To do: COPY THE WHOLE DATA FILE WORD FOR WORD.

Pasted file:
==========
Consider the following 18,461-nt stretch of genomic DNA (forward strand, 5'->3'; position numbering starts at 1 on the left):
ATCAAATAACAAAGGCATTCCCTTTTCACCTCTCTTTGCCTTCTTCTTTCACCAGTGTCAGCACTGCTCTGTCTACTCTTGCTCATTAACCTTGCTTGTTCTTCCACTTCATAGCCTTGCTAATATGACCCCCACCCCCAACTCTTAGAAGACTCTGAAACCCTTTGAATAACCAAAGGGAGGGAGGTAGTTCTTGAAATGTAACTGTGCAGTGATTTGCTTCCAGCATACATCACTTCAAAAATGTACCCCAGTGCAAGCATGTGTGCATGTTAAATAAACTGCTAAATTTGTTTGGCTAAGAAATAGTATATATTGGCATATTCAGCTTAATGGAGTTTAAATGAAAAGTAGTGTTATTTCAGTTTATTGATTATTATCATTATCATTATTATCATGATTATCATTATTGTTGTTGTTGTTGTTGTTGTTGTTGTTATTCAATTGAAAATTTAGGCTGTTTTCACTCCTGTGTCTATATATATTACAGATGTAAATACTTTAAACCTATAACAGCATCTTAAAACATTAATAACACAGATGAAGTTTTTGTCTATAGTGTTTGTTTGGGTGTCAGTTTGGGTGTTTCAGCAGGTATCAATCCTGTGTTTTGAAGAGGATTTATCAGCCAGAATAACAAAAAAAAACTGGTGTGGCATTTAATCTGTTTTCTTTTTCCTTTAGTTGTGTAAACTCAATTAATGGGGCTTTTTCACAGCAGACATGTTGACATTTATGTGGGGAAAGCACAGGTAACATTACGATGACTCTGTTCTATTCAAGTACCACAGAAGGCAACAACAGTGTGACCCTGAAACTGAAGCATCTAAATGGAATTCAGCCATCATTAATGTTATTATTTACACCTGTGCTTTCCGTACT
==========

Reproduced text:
Consider the following 18,461-nt stretch of genomic DNA (forward strand, 5'->3'; position numbering starts at 1 on the left):
ATCAAATAACAAAGGCATTCCCTTTTCACCTCTCTTTGCCTTCTTCTTTCACCAGTGTCAGCACTGCTCTGTCTACTCTTGCTCATTAACCTTGCTTGTTCTTCCACTTCATAGCCTTGCTAATATGACCCCCACCCCCAACTCTTAGAAGACTCTGAAACCCTTTGAATAACCAAAGGGAGGGAGGTAGTTCTTGAAATGTAACTGTGCAGTGATTTGCTTCCAGCATACATCACTTCAAAAATGTACCCCAGTGCAAGCATGTGTGCATGTTAAATAAACTGCTAAATTTGTTTGGCTAAGAAATAGTATATATTGGCATATTCAGCTTAATGGAGTTTAAATGAAAAGTAGTGTTATTTCAGTTTATTGATTATTATCATTATCATTATTATCATGATTATCATTATTGTTGTTGTTGTTGTTGTTGTTGTTGTTATTCAATTGAAAATTTAGGCTGTTTTCACTCCTGTGTCTATATATATTACAGATGTAAATACTTTAAACCTATAACAGCATCTTAAAACATTAATAACACAGATGAAGTTTTTGTCTATAGTGTTTGTTTGGGTGTCAGTTTGGGTGTTTCAGCAGGTATCAATCCTGTGTTTTGAAGAGGATTTATCAGCCAGAATAACAAAAAAAAACTGGTGTGGCATTTAATCTGTTTTCTTTTTCCTTTAGTTGTGTAAACTCAATTAATGGGGCTTTTTCACAGCAGACATGTTGACATTTATGTGGGGAAAGCACAGGTAACATTACGATGACTCTGTTCTATTCAAGTACCACAGAAGGCAACAACAGTGTGACCCTGAAACTGAAGCATCTAAATGGAATTCAGCCATCATTAATGTTATTATTTACACCTGTGCTTTCCGTACT